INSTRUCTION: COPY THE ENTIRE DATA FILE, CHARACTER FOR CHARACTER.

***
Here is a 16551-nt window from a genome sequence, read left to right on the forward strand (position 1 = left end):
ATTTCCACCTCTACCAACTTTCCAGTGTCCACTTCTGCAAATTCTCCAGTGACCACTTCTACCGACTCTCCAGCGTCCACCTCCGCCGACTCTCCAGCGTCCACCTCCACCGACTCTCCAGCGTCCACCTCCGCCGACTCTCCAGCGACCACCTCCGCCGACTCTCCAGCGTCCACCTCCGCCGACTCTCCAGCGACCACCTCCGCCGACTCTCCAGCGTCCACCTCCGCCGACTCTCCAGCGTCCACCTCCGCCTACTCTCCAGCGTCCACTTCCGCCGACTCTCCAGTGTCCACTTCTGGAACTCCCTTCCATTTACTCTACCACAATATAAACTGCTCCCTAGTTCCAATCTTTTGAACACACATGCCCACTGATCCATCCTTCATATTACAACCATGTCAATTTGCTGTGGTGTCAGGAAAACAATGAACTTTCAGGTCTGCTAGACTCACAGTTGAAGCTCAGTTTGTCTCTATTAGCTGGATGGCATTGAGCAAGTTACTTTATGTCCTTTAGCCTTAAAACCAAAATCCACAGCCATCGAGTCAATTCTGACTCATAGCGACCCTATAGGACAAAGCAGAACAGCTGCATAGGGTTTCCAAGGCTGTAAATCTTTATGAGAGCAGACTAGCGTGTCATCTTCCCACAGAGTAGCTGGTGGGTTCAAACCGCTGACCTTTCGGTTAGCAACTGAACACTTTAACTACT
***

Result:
Here is a 16551-nt window from a genome sequence, read left to right on the forward strand (position 1 = left end):
ATTTCCACCTCTACCAACTTTCCAGTGTCCACTTCTGCAAATTCTCCAGTGACCACTTCTACCGACTCTCCAGCGTCCACCTCCGCCGACTCTCCAGCGTCCACCTCCACCGACTCTCCAGCGTCCACCTCCGCCGACTCTCCAGCGACCACCTCCGCCGACTCTCCAGCGTCCACCTCCGCCGACTCTCCAGCGACCACCTCCGCCGACTCTCCAGCGTCCACCTCCGCCGACTCTCCAGCGTCCACCTCCGCCTACTCTCCAGCGTCCACTTCCGCCGACTCTCCAGTGTCCACTTCTGGAACTCCCTTCCATTTACTCTACCACAATATAAACTGCTCCCTAGTTCCAATCTTTTGAACACACATGCCCACTGATCCATCCTTCATATTACAACCATGTCAATTTGCTGTGGTGTCAGGAAAACAATGAACTTTCAGGTCTGCTAGACTCACAGTTGAAGCTCAGTTTGTCTCTATTAGCTGGATGGCATTGAGCAAGTTACTTTATGTCCTTTAGCCTTAAAACCAAAATCCACAGCCATCGAGTCAATTCTGACTCATAGCGACCCTATAGGACAAAGCAGAACAGCTGCATAGGGTTTCCAAGGCTGTAAATCTTTATGAGAGCAGACTAGCGTGTCATCTTCCCACAGAGTAGCTGGTGGGTTCAAACCGCTGACCTTTCGGTTAGCAACTGAACACTTTAACTACT